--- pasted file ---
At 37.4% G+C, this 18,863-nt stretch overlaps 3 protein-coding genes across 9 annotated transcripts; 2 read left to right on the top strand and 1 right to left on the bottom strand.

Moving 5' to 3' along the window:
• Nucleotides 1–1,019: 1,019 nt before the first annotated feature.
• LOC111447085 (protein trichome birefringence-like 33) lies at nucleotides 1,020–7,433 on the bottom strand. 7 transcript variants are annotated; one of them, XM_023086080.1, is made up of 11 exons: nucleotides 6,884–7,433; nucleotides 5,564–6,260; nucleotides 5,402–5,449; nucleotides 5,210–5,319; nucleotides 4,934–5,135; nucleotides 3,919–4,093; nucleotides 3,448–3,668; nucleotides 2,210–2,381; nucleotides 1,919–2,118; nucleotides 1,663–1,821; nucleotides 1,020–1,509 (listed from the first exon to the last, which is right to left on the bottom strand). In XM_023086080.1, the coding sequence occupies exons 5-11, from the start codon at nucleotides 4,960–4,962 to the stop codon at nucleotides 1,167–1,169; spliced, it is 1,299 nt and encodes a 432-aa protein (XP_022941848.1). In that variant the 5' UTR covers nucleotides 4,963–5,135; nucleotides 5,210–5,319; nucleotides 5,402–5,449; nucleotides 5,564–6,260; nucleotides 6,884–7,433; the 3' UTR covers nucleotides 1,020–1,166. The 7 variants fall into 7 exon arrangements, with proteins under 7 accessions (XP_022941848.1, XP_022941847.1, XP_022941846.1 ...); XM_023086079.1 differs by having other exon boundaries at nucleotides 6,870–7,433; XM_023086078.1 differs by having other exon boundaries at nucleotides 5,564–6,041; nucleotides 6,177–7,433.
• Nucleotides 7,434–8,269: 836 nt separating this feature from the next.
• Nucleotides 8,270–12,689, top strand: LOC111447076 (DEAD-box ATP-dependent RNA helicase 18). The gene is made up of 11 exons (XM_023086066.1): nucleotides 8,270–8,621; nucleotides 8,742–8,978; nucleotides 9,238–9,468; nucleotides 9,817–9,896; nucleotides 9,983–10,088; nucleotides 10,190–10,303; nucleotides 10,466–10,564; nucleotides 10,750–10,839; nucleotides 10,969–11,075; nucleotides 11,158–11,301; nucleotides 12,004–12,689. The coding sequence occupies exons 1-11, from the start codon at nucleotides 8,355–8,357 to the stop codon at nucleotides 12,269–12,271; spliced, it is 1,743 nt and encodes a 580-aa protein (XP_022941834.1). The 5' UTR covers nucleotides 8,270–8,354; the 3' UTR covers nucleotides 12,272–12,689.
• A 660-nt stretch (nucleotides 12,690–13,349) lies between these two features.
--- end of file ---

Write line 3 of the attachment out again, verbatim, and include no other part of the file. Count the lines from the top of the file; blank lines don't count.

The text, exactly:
• Nucleotides 1–1,019: 1,019 nt before the first annotated feature.